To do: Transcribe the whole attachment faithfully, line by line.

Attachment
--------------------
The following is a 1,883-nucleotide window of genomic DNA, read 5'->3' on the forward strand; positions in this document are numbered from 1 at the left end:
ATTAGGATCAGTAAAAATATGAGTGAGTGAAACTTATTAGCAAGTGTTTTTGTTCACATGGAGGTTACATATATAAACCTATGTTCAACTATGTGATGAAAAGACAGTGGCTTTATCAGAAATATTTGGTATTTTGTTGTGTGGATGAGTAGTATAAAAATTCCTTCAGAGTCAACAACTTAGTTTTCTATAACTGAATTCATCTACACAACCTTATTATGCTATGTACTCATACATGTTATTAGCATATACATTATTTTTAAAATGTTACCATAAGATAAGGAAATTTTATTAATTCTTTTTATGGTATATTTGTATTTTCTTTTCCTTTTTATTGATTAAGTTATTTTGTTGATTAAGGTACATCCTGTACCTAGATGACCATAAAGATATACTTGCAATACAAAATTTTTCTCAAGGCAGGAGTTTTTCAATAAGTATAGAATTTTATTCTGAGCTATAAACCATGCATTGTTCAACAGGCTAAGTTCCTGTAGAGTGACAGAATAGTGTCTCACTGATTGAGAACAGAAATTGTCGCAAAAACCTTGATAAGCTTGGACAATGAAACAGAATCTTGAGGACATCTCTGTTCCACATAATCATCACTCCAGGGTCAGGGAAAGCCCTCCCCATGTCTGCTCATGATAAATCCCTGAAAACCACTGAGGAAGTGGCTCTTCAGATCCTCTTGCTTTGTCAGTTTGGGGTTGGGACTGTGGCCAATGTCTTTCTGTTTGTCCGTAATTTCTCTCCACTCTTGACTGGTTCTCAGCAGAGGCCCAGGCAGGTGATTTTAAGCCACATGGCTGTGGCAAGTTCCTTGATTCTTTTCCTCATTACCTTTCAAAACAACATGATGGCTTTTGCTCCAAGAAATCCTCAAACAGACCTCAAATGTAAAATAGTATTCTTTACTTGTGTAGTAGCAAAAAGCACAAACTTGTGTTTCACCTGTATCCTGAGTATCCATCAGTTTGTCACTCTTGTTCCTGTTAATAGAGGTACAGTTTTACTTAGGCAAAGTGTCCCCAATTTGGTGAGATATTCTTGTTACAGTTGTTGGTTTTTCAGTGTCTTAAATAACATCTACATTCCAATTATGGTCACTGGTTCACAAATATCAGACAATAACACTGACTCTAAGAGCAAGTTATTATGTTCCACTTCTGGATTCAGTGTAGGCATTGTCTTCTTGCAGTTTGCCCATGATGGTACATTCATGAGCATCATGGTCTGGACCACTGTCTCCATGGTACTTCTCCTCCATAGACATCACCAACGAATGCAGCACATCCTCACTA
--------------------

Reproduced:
The following is a 1,883-nucleotide window of genomic DNA, read 5'->3' on the forward strand; positions in this document are numbered from 1 at the left end:
ATTAGGATCAGTAAAAATATGAGTGAGTGAAACTTATTAGCAAGTGTTTTTGTTCACATGGAGGTTACATATATAAACCTATGTTCAACTATGTGATGAAAAGACAGTGGCTTTATCAGAAATATTTGGTATTTTGTTGTGTGGATGAGTAGTATAAAAATTCCTTCAGAGTCAACAACTTAGTTTTCTATAACTGAATTCATCTACACAACCTTATTATGCTATGTACTCATACATGTTATTAGCATATACATTATTTTTAAAATGTTACCATAAGATAAGGAAATTTTATTAATTCTTTTTATGGTATATTTGTATTTTCTTTTCCTTTTTATTGATTAAGTTATTTTGTTGATTAAGGTACATCCTGTACCTAGATGACCATAAAGATATACTTGCAATACAAAATTTTTCTCAAGGCAGGAGTTTTTCAATAAGTATAGAATTTTATTCTGAGCTATAAACCATGCATTGTTCAACAGGCTAAGTTCCTGTAGAGTGACAGAATAGTGTCTCACTGATTGAGAACAGAAATTGTCGCAAAAACCTTGATAAGCTTGGACAATGAAACAGAATCTTGAGGACATCTCTGTTCCACATAATCATCACTCCAGGGTCAGGGAAAGCCCTCCCCATGTCTGCTCATGATAAATCCCTGAAAACCACTGAGGAAGTGGCTCTTCAGATCCTCTTGCTTTGTCAGTTTGGGGTTGGGACTGTGGCCAATGTCTTTCTGTTTGTCCGTAATTTCTCTCCACTCTTGACTGGTTCTCAGCAGAGGCCCAGGCAGGTGATTTTAAGCCACATGGCTGTGGCAAGTTCCTTGATTCTTTTCCTCATTACCTTTCAAAACAACATGATGGCTTTTGCTCCAAGAAATCCTCAAACAGACCTCAAATGTAAAATAGTATTCTTTACTTGTGTAGTAGCAAAAAGCACAAACTTGTGTTTCACCTGTATCCTGAGTATCCATCAGTTTGTCACTCTTGTTCCTGTTAATAGAGGTACAGTTTTACTTAGGCAAAGTGTCCCCAATTTGGTGAGATATTCTTGTTACAGTTGTTGGTTTTTCAGTGTCTTAAATAACATCTACATTCCAATTATGGTCACTGGTTCACAAATATCAGACAATAACACTGACTCTAAGAGCAAGTTATTATGTTCCACTTCTGGATTCAGTGTAGGCATTGTCTTCTTGCAGTTTGCCCATGATGGTACATTCATGAGCATCATGGTCTGGACCACTGTCTCCATGGTACTTCTCCTCCATAGACATCACCAACGAATGCAGCACATCCTCACTA